• crime laboratory personnel and sexual assault prosecutors, and
  • key stakeholders with decision-making and resource allocation authority, such as local or state government officials.

MDACs differ from other sexual assault multidisciplinary teams because they have representatives with the authority to enact and oversee policy which will directly impact the practitioners engaged in sexual assault response reform and allocate resources to support such policies.

The MDAC is an integral part of sexual assault response reform. It is the driving force behind providing training, resources, conducting policy review, evaluating practices and fostering a culture which holds offenders accountable by seeking just resolution to sexual assault cases whenever possible while supporting victims. Some key policies and practices that MDACs can enact include:

  • conducting an inventory of unsubmitted sexual assault kits,
  • establishing a tracking system which captures all aspects of sexual assault kit processing from receipt to case adjudication,
  • establishing innovative practices for sexual assault case investigation and prosecution, and
  • building collaborative approaches for supporting victims of sexual assault and maintaining their engagement through the criminal justice process by partnering with victim advocacy and fosters trust within the community through transparent communication.

To assist agencies with an improved response to sexual assault through the MDAC model, I recently published Enacting an Improved Response to Sexual Assault: A Criminal Justice Practitioner’s Guide. This guide draws on my decades of research on law enforcement practices related to sexual assault. I designed the guide to assist with creating a process with milestones, goals, and suggested actions, supporting a successful and sustainable approach for addressing sexual assault cases in a trauma-informed, victim-centered, offender-focused method. Using this guide, agencies can improve their criminal justice response to sexual assault and ultimately improve public safety and promote trust with the community they serve.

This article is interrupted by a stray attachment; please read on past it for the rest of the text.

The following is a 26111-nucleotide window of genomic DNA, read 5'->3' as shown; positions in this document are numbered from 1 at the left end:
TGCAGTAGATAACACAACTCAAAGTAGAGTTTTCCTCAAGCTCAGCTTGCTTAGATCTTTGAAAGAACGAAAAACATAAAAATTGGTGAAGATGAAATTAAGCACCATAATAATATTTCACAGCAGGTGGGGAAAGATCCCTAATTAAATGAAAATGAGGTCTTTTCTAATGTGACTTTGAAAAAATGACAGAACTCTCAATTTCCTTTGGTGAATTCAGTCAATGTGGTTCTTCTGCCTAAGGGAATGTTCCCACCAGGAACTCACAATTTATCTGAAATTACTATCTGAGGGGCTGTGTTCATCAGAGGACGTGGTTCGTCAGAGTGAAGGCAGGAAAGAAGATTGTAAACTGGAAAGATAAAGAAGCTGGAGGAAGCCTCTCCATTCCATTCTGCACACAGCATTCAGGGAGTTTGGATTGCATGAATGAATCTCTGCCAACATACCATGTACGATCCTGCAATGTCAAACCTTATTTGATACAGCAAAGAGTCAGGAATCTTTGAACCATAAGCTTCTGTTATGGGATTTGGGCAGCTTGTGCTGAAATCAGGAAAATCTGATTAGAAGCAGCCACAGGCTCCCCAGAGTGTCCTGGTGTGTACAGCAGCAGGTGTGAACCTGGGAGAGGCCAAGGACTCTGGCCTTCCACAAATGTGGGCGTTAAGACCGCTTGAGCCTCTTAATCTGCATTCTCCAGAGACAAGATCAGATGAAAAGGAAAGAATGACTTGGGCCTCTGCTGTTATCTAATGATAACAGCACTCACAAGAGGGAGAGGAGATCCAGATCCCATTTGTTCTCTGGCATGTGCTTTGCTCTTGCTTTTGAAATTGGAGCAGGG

Conclusion: Evidence-Based Support for Sustainable Change

Establishing a multidisciplinary team to address sexual assault cases is recognized as a national best practice. The MDAC concept expands on this recommendation to involve all relevant stakeholders and define critical actions and goals to support effective investigation and prosecution of these cases. It also provides an approach to ensure the implementation of policy can be supported fiscally for sustainability and establishes holistic, trauma-informed practices to support victims of sexual assault. As a leader in sexual violence research, RTI International produces works that empower criminal justice practitioners with the evidence-based practices needed to improve their response to sexual violence, end the cycle of revictimization, bring justice for victims and make communities safer.